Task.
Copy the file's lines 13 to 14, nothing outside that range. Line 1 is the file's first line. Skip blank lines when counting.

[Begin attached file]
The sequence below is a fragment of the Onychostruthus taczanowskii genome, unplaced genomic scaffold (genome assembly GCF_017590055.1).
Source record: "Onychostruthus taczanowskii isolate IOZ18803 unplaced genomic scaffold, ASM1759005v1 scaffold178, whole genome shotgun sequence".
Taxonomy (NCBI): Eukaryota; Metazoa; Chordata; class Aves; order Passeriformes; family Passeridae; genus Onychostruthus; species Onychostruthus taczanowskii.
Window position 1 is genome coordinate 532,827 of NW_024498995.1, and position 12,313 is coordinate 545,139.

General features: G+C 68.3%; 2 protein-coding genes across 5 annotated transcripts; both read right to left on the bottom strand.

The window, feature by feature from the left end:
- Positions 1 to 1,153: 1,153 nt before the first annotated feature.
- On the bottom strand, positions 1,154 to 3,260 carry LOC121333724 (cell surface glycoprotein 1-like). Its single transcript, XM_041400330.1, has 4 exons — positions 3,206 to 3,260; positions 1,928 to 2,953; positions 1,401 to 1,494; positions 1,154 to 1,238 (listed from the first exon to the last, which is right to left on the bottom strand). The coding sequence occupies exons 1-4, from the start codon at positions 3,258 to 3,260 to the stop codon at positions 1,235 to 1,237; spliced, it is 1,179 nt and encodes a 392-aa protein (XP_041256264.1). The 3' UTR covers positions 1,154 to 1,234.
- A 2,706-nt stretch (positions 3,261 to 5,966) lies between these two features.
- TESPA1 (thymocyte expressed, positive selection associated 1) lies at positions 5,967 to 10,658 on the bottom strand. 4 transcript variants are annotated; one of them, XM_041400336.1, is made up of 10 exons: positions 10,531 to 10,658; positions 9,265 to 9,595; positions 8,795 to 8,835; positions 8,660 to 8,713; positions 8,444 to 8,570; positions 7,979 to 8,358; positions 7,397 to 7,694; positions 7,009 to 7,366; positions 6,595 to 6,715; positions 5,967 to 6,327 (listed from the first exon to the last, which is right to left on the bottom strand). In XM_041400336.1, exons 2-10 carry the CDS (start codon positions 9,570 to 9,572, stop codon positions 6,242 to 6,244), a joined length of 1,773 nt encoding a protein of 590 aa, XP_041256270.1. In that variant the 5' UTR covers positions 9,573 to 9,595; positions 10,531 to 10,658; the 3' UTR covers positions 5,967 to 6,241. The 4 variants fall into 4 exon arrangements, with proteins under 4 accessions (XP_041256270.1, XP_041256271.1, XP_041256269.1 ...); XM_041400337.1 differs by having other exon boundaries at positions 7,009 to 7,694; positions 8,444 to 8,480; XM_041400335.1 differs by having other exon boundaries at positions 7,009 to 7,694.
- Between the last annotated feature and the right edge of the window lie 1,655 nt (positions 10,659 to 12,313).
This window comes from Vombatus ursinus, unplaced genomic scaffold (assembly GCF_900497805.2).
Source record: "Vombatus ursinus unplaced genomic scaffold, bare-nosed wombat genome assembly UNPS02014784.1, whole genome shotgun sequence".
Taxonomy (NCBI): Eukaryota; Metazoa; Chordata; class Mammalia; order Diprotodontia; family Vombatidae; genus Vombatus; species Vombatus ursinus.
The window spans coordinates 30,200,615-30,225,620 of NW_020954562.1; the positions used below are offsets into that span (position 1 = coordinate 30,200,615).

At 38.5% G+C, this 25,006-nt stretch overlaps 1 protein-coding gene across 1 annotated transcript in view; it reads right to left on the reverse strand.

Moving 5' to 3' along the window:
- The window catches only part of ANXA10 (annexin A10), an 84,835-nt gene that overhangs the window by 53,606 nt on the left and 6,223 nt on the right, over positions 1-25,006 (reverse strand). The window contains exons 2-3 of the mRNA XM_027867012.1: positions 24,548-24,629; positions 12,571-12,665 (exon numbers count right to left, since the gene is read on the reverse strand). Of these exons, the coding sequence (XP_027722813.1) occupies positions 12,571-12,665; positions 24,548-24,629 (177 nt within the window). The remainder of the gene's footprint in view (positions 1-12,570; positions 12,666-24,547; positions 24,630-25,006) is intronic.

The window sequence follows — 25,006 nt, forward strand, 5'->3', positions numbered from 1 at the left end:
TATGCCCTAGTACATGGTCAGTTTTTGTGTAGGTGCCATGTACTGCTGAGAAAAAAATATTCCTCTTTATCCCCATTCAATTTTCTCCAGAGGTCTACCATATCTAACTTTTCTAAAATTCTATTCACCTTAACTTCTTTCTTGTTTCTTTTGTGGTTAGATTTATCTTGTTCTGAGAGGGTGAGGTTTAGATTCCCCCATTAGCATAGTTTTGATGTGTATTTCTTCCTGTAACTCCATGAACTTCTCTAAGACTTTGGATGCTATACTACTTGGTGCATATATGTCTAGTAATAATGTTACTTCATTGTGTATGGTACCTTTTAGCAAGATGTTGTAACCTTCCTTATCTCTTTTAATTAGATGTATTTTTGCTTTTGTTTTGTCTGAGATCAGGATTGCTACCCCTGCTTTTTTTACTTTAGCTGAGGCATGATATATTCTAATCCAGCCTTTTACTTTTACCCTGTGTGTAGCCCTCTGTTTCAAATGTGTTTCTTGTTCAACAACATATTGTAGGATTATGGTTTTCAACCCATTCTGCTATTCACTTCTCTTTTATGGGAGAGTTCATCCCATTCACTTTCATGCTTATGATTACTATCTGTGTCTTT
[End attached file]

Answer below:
Source record: "Vombatus ursinus unplaced genomic scaffold, bare-nosed wombat genome assembly UNPS02014784.1, whole genome shotgun sequence".
Taxonomy (NCBI): Eukaryota; Metazoa; Chordata; class Mammalia; order Diprotodontia; family Vombatidae; genus Vombatus; species Vombatus ursinus.